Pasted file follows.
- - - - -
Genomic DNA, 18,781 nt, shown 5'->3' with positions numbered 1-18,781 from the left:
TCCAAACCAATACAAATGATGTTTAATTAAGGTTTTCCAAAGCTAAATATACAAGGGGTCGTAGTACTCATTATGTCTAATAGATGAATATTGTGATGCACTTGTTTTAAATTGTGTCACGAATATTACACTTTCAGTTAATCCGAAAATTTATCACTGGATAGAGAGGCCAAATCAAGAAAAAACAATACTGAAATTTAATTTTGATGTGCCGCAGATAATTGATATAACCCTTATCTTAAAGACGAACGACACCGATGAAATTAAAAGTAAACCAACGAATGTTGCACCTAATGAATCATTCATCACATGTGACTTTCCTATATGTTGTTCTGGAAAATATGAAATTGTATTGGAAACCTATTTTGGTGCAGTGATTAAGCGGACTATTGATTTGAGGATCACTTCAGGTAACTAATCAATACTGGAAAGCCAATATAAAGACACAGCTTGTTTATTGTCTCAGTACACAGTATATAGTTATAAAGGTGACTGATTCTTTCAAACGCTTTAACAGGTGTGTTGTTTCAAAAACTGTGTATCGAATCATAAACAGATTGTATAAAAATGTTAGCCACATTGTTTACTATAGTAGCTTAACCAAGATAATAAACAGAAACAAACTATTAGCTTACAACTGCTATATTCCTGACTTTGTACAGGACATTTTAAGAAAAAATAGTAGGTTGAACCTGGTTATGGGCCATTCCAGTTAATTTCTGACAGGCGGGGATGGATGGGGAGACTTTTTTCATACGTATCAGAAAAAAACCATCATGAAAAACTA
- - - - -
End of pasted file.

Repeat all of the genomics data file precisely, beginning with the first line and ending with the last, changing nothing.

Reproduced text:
Genomic DNA, 18,781 nt, shown 5'->3' with positions numbered 1-18,781 from the left:
TCCAAACCAATACAAATGATGTTTAATTAAGGTTTTCCAAAGCTAAATATACAAGGGGTCGTAGTACTCATTATGTCTAATAGATGAATATTGTGATGCACTTGTTTTAAATTGTGTCACGAATATTACACTTTCAGTTAATCCGAAAATTTATCACTGGATAGAGAGGCCAAATCAAGAAAAAACAATACTGAAATTTAATTTTGATGTGCCGCAGATAATTGATATAACCCTTATCTTAAAGACGAACGACACCGATGAAATTAAAAGTAAACCAACGAATGTTGCACCTAATGAATCATTCATCACATGTGACTTTCCTATATGTTGTTCTGGAAAATATGAAATTGTATTGGAAACCTATTTTGGTGCAGTGATTAAGCGGACTATTGATTTGAGGATCACTTCAGGTAACTAATCAATACTGGAAAGCCAATATAAAGACACAGCTTGTTTATTGTCTCAGTACACAGTATATAGTTATAAAGGTGACTGATTCTTTCAAACGCTTTAACAGGTGTGTTGTTTCAAAAACTGTGTATCGAATCATAAACAGATTGTATAAAAATGTTAGCCACATTGTTTACTATAGTAGCTTAACCAAGATAATAAACAGAAACAAACTATTAGCTTACAACTGCTATATTCCTGACTTTGTACAGGACATTTTAAGAAAAAATAGTAGGTTGAACCTGGTTATGGGCCATTCCAGTTAATTTCTGACAGGCGGGGATGGATGGGGAGACTTTTTTCATACGTATCAGAAAAAAACCATCATGAAAAACTA